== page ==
4. Section 421 deals with the manner in which fines can be recovered. Section 421 reads:

421. (1) When an offender has been sentenced to pay a fine, the Court passing the sentence may take action for the recovery of the fine in either or both of the following ways, that is to say, it may-

(a) issue a warrant for the levy of the amount by attachment and sale of any movable property belonging to the offender;

(b) issue a warrant to the Collector of the district, authorising him to realise the amount as arrears of land revenue from the movable or immovable property, or both, of the defaulter:

Provided that, if the sentence directs that in default of payment of the fine, the offender shall be imprisoned, and if such offender has undergone the whole of such imprisonment in default, no Court shall issue such warrant unless, for special reasons to be recorded in writing. It considers it necessary so to do, or unless it has made an order for the payment of expenses or compensation out of the fine under Section 357.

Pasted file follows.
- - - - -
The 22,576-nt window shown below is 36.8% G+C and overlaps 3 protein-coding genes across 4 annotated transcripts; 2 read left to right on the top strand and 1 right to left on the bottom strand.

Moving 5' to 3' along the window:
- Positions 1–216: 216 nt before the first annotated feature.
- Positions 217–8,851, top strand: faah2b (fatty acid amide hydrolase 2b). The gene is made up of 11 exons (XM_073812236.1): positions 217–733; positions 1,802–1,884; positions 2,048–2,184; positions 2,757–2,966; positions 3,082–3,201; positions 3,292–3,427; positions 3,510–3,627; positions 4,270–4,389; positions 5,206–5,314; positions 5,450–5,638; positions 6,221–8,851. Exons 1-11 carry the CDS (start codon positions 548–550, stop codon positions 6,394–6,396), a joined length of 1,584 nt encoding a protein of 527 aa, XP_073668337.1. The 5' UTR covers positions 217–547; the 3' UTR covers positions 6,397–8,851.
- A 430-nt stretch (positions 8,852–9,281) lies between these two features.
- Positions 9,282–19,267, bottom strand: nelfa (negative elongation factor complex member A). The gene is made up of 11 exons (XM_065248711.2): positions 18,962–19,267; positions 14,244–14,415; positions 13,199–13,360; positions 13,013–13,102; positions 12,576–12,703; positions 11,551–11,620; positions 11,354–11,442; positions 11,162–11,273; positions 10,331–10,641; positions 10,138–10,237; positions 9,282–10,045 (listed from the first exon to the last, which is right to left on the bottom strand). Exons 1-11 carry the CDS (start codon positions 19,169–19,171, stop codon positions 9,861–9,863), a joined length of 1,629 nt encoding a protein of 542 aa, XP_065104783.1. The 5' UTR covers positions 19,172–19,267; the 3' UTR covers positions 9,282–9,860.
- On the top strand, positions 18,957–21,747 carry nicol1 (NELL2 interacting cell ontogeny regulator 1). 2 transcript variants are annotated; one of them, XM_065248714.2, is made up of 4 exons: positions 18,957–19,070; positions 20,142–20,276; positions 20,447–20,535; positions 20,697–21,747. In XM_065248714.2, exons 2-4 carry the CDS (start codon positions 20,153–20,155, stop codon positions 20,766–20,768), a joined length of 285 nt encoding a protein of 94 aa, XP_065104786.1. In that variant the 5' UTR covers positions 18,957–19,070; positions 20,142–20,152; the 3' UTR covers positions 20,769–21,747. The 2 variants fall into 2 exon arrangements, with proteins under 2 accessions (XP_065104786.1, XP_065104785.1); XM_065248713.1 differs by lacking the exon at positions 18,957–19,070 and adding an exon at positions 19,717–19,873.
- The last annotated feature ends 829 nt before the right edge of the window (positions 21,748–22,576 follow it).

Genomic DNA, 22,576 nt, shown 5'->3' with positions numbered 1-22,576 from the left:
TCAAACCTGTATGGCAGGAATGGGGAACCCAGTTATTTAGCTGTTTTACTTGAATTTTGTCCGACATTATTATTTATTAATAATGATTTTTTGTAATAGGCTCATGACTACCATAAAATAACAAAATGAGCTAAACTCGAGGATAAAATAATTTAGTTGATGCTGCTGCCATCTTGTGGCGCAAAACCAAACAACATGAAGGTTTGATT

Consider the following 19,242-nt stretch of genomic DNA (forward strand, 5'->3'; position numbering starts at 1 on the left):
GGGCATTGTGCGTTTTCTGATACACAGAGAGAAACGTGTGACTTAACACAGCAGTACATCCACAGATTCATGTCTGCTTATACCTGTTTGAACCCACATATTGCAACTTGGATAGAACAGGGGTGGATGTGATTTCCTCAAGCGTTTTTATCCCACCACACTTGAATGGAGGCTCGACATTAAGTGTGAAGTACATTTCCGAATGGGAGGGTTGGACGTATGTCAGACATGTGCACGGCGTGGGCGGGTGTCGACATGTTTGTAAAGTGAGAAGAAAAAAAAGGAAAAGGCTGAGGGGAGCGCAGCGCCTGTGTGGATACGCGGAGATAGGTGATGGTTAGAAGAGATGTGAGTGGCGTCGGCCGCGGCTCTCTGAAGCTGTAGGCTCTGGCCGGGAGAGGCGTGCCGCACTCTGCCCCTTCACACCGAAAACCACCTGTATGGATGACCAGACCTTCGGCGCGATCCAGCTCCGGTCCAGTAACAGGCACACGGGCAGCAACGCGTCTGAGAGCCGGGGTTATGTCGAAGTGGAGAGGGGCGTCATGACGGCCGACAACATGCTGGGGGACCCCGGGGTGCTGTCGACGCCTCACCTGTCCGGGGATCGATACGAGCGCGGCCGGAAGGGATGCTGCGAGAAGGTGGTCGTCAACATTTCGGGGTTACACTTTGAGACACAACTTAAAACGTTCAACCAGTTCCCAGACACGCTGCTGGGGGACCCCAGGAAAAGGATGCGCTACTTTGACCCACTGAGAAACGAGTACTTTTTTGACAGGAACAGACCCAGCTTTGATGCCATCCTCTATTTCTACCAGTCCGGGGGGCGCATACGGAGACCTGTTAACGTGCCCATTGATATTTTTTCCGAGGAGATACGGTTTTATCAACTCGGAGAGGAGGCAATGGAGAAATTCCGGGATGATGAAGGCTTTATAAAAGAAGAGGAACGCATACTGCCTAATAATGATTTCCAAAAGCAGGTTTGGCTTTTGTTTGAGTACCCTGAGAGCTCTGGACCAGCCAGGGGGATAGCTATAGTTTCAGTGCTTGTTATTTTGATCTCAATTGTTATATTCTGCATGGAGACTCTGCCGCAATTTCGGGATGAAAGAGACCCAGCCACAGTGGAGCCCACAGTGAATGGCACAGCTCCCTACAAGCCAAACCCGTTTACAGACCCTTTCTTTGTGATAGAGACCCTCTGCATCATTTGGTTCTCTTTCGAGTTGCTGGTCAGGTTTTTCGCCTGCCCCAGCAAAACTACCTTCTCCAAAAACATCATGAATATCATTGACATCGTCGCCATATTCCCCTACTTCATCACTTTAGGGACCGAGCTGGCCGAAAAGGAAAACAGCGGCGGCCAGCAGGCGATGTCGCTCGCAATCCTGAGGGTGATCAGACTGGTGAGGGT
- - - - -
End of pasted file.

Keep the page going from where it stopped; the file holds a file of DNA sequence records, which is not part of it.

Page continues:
5. Two modes are prescribed under Section 421 of the Code for recovery of the arrears of maintenance due as if it were a fine levied. The Court can either issue a warrant for the levy of the amount by attachment and sale of any movable property belonging to the defaulter or issue a warrant to the Collector of the District, authorising him to realise the amount as arrears of land revenue from the movable or immovable property, or both, of the defaulter. It is only after the Magistrate has exhausted the two modes prescribed under Section 421 of the Code and still fails to recover the arrears of maintenance due that he can sentence the person who committed the default to imprisonment as enjoined under Section 125(3). that this is what is intended is clear from the following words in the latter part of the sub-section: 'may sentence such persons, for the whole or any part of each month's allowance remaining unpaid after the execution of the warrant'. These words will have no meaning, if it was the intention of the legislature that, even without recourse to a warrant of attachment of properties, a defaulter could be sentenced to imprisonment. Sub-section(3) of Section 125 speaks only of issue of a warrant for levying the amount in the manner provided for levying fine and does not speak of issue of a warrant for arrest. The words 'remaining unpaid after the execution of the warrant'' are significant and the reference is to the warrant issued for levying the amount due in the manner provided for levying fines. Therefore, the issue of a warrant for the levy of the amount due is a condition precedent to the sentencing of the defaulter to imprisonment. It may also be noted that the word used between the two clauses in the sub-section is 'and' and not 'or'. The learned advocate appearing for the first respondent argued that the word 'and' should be understood and read as 'or' and it is left to the discretion of the Magistrate to proceed either way. I am unable to agree with this argument of the counsel. It is not disputed that the Word 'or' used in the Code of 1861 between these two clauses was deleted and instead the word 'and' was sub-stituted in the Code of 1898 and that continues even in the present Code. The powers conferred on the Magistrate in this regard have to be exercised in the manner and in the sequence indicated in Sub-section (3) of Section 125 of the Code. I am fortified in my views by the decisions of the High Courts of Andhra Pradesh, Punjab and Orissa. (See Rangaiah v. Rukhmini Bai, 1972 Mad LJ (Cri) 360; Dalip Singh v. Smt. Balwinder Kaur (1973) 75 Pun LR 533 and Jagannath Patra v. Purnamashi : AIR1968Ori35 .